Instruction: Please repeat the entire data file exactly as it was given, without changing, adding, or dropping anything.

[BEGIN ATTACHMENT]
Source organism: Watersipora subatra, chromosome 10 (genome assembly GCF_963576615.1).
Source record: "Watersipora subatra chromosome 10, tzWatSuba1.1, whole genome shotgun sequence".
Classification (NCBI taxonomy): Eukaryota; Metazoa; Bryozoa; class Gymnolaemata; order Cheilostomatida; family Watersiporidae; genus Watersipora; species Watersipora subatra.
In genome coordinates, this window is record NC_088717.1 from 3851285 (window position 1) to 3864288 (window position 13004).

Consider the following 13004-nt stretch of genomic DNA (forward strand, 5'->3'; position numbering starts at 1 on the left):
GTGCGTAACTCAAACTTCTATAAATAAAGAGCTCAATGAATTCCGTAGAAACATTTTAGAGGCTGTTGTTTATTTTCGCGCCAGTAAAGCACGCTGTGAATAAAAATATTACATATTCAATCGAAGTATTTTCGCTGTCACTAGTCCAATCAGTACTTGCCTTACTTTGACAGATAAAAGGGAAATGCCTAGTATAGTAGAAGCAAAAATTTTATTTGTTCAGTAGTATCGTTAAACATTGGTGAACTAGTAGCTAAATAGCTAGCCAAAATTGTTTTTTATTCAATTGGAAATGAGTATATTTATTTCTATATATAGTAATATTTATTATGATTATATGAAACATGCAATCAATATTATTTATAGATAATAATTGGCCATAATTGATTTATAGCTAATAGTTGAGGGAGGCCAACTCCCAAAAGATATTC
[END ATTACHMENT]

Source organism: Watersipora subatra, chromosome 10 (genome assembly GCF_963576615.1).
Source record: "Watersipora subatra chromosome 10, tzWatSuba1.1, whole genome shotgun sequence".
Classification (NCBI taxonomy): Eukaryota; Metazoa; Bryozoa; class Gymnolaemata; order Cheilostomatida; family Watersiporidae; genus Watersipora; species Watersipora subatra.
In genome coordinates, this window is record NC_088717.1 from 3851285 (window position 1) to 3864288 (window position 13004).

Consider the following 13004-nt stretch of genomic DNA (forward strand, 5'->3'; position numbering starts at 1 on the left):
GTGCGTAACTCAAACTTCTATAAATAAAGAGCTCAATGAATTCCGTAGAAACATTTTAGAGGCTGTTGTTTATTTTCGCGCCAGTAAAGCACGCTGTGAATAAAAATATTACATATTCAATCGAAGTATTTTCGCTGTCACTAGTCCAATCAGTACTTGCCTTACTTTGACAGATAAAAGGGAAATGCCTAGTATAGTAGAAGCAAAAATTTTATTTGTTCAGTAGTATCGTTAAACATTGGTGAACTAGTAGCTAAATAGCTAGCCAAAATTGTTTTTTATTCAATTGGAAATGAGTATATTTATTTCTATATATAGTAATATTTATTATGATTATATGAAACATGCAATCAATATTATTTATAGATAATAATTGGCCATAATTGATTTATAGCTAATAGTTGAGGGAGGCCAACTCCCAAAAGATATTC